Kuwait says overnight fire at onshore oil rig now contained

Kuwait’s state-run oil company says it has contained a fire at an onshore oil rig in the country’s southwestern oilfields. (Shutterstock)
Updated 23 April 2018
0

Kuwait says overnight fire at onshore oil rig now contained

  • Kuwait’s state-run oil company says it has contained a fire at an onshore oil rig in the country’s southwestern oilfields
  • The company acknowledged another spill at the field earlier this month, without elaborating

KUWAIT CITY: Kuwait’s state-run oil company says it has contained a fire at an onshore oil rig in the country’s southwestern oilfields.
The Kuwait Oil Co. said early on Monday that a fire broke out while an emergency team responded to what it described as a “minor” leak at the Al-Maqwa field.
The company said the fire caused no injuries and production continued at the field. It did not offer an estimate for the number of barrels of oil spilled in the leak.
The company acknowledged another spill at the field earlier this month, without elaborating.
OPEC member Kuwait, a tiny emirate on the Arabian Gulf, is a major oil producer. Kuwait produces some 2.9 million barrels of crude oil a day and holds the world’s sixth-largest oil reserves.


China files WTO challenge to US tariffs on solar panels

Updated 5 min 39 sec ago
0

China files WTO challenge to US tariffs on solar panels

  • The 30 percent tariffs announced in January improperly help US producers in violation of WTO rules, China’s commerce ministry said
  • China has tried to portray itself as a defender of the WTO-based trading system

BEIJING: China says it is challenging a US tariff hike on solar panels before the World Trade Organization, adding to its sprawling conflicts with President Donald Trump over trade and technology.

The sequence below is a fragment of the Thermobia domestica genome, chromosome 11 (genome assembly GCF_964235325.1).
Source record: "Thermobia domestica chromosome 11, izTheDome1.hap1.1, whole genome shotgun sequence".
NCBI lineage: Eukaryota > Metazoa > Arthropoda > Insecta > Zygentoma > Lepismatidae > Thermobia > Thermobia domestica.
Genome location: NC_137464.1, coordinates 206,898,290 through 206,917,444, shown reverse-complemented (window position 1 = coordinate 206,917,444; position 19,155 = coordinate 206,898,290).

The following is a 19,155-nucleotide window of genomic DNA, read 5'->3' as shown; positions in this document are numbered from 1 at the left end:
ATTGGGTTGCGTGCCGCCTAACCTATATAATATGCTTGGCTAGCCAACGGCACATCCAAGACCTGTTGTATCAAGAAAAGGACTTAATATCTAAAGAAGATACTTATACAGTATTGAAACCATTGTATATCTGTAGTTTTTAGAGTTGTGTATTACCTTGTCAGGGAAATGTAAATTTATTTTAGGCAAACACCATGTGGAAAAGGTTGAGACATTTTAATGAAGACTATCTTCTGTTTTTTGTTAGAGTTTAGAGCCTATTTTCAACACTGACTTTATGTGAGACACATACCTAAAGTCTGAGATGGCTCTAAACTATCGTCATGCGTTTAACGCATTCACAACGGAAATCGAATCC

The 30 percent tariffs announced in January improperly help US producers in violation of WTO rules, the Commerce Ministry said. It said a formal complaint was filed Tuesday with the WTO in Geneva.
The solar duties are separate from tariff hikes imposed by the Trump administration starting in July on Chinese imports in response to complaints Beijing steals or pressures companies to hand over technology.
The duties also apply to imports of solar cells and modules from Europe, Canada, Mexico and South Korea. That strained relations with US allies.
The Trump administration has defended the solar tariffs as necessary to protect American producers, saying import prices were unfairly low due to subsidies and other improper support.
Washington took action under a 1974 US law instead of through the WTO. That led to complaints it was undermining the global trade body. US officials say such action is necessary because the WTO lacks the ability to address Chinese trade tactics.
China has tried to portray itself as a defender of the WTO-based trading system. It has attempted to recruit European and other governments as allies against Washington, but they echo US complaints about Chinese market barriers and industrial policy.
The European Union filed its own WTO complaint in June against Chinese technology policies it said violate Beijing’s free-trade commitments.
The US solar action “seriously damaged China’s trade interests” and “also affects the seriousness and authority of WTO rules,” said a Commerce Ministry statement.
WTO complaints begin with negotiations between parties to the dispute. If those fail, the case moves to a panel of experts who can decide whether the trade controls are improper.
In their technology dispute, Washington imposed 25 percent duties on $34 billion of Chinese goods it said benefit from improper industrial policies. Beijing responded with similar penalties.
Another round of US tariff hikes on $16 billion of Chinese goods is due to take effect Aug. 23. Beijing says it will retaliate.
Earlier, Beijing filed a separate WTO challenge on July 16 to Trump’s proposal for yet another round of increases that would add 25 percent import duties on an additional $200 billion of Chinese goods.